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Resilience: A Strong Workforce Needs It

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Improving Resilience Is Important

Our fast-paced culture results in people working hard, meeting tight deadlines, managing work relationships and staying constantly connected through mobile devices. But this pace can lead to stress and burnout. Navigating through these challenges requires skills and strategies that can be developed. Resilience is a key strategy that helps employees tackle stress, a competitive job market, workplace conflicts, and address challenges on the job. Improving resilience is important because employees identify work as the number one stressor in their lives.1

What is Resilience

Resilience exists when a person can bounce back and thrive from major challenges. It is often tested when stress factors arise in everyday life and when trauma or tragedy strike. Stress is not the only factor that can test a person’s resilience; however, how a person handles stress is a strong indicator of their ability to bounce back.

Resilience is also a key element in well-being. Employers increasingly recognize the need to provide services, supports and health resources that address mental health and well-being.

How Resilience Impacts the Workplace

As employers build and improve workplace culture and resilience, they also seek ways to address workplace stress and mental health. When addressed, employers build a resilient workforce, employees handle work stress better, and develop protective factors against stress. There are other benefits too:

  • Resilience is associated with greater job satisfaction, work happiness, organizational commitment and employee engagement.7
  • Raising resilience contributes to improved self-esteem, sense of control over life events, sense of purpose in life and improved employee interpersonal relationships. 9,10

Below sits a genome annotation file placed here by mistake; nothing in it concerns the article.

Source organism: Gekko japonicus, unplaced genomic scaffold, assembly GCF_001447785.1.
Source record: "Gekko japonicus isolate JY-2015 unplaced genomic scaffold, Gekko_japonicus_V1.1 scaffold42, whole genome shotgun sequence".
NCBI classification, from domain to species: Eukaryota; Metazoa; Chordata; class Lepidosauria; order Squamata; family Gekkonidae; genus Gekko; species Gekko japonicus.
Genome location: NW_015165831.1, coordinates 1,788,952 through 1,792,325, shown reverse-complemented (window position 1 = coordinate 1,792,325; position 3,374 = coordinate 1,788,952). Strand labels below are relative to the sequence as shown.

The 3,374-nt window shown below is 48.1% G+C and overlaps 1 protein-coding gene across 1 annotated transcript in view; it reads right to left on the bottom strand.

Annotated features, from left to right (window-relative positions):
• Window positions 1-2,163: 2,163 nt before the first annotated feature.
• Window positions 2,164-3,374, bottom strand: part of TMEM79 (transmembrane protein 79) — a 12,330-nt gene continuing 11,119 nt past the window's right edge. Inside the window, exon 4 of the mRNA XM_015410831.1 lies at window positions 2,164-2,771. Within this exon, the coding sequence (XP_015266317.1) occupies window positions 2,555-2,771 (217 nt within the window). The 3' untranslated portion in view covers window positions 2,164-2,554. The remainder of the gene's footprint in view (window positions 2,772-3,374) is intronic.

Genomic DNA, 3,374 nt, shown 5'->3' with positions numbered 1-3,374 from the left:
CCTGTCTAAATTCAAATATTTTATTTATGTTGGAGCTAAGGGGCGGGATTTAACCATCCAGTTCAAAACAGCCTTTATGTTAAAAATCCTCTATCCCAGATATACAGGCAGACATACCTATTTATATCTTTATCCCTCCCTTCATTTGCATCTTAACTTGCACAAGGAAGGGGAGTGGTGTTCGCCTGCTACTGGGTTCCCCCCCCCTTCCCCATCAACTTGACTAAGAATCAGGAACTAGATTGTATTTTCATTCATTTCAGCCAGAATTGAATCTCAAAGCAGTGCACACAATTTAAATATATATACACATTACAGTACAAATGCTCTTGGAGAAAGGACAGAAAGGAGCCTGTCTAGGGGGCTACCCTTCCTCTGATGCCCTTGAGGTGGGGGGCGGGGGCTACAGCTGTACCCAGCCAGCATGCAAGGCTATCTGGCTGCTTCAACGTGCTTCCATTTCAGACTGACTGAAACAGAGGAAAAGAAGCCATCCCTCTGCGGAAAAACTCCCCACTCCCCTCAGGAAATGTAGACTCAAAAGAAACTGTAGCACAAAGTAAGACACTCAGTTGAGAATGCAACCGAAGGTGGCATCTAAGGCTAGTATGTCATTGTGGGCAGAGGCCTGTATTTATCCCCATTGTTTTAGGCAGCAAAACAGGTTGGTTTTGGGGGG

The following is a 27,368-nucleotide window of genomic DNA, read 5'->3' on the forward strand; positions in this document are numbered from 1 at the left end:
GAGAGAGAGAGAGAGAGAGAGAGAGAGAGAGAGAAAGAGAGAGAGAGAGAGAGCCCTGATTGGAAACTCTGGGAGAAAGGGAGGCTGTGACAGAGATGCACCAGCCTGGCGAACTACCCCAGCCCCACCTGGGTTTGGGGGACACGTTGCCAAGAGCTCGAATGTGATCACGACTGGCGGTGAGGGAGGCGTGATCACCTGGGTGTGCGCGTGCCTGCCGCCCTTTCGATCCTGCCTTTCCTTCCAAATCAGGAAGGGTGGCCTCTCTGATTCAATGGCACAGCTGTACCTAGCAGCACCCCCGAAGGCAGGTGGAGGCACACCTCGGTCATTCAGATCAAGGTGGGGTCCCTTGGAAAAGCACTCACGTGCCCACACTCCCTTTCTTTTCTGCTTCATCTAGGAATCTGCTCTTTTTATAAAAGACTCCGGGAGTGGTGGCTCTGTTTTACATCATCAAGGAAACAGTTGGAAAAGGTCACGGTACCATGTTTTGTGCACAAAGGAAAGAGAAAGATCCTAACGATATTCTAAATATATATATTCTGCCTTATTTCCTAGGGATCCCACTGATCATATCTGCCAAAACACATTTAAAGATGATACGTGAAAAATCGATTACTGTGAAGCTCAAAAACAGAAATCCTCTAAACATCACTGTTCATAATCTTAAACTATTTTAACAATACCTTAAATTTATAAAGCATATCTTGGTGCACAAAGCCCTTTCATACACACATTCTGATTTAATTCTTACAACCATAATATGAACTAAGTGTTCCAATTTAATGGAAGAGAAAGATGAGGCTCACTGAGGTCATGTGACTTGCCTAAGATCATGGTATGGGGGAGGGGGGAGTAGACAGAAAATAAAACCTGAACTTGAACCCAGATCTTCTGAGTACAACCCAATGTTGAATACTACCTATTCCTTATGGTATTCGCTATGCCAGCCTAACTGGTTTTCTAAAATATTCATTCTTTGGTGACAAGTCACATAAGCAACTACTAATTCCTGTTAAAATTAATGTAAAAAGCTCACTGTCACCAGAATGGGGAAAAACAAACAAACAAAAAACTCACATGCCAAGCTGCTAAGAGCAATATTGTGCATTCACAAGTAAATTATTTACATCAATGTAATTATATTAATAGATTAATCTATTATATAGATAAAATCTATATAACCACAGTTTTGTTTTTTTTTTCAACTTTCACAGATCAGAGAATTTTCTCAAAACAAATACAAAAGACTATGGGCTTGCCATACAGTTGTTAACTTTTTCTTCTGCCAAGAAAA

• Employers reap the rewards of increased productivity.

Given the many benefits, employers are building resilience in their workforce so that employees develop skills to manage workplace stress.

When Stress is High, Resilience is Needed!

  1. Long work hours, job strain, shift work, job insecurity, limited control, peer conflict and low social support all contribute to workplace stress.1
  2. 65% of US employees view their jobs as the number one stressor in their lives.2
  3. The likelihood of developing depression or anxiety is higher for those who work in stressful work environments.3
  4. Stressful work environments can lead to negative physical and mental health outcomes for employees and organizations.4,5
  5. Alcohol and substance misuse have been linked to employees experiencing high stress levels.6
  6. Unhealthy and difficult work environments contribute to premature death of U.S. workers.
  7. Demanding workloads accounted for $48 billion in U.S. healthcare expenditures.
  8. Initiatives and programs that foster a resilient and mentally healthy workplace increase productivity, lower healthcare costs, lower absenteeism and decrease turnover.9, 10

Tips for Employers

Creating a resilient workforce and more healthy culture takes commitment, but with commitment, it can be done. Case studies from diverse organizations like Garmin, Health Partners and Unilever show that it can be done. Here are key factors to consider in building a more resilient workforce:

Understand Your Employees: Resilient employees make resilient organizations. People who are supported, motivated and equipped are best positioned to overcome obstacles and distractions. Learn more about what work-related stressors impact employees the most. Ask your EAP vendor how they can support your goal of improving resilience and reducing stress. Or consider asking employees to complete anonymous work satisfaction surveys or include stress and resilience related questions in your Health Risk Assessment (HRA). Once you have data and know the impact of stress and other factors, you can develop a plan for building resilience and a healthy work culture.

Engage Leadership: A resilient workplace requires leadership buy-in. Employees are more likely to participate in resilience programs when the organization’s leaders are involved.11 Leadership is key in establishing priorities, setting goals and allocating resources to strengthen workplace resilience. And, in communicating clearly and decisively the organization's commitment to resilience. If leaders are not already onboard, sharing the results from surveys and HRAs helps make a strong business case.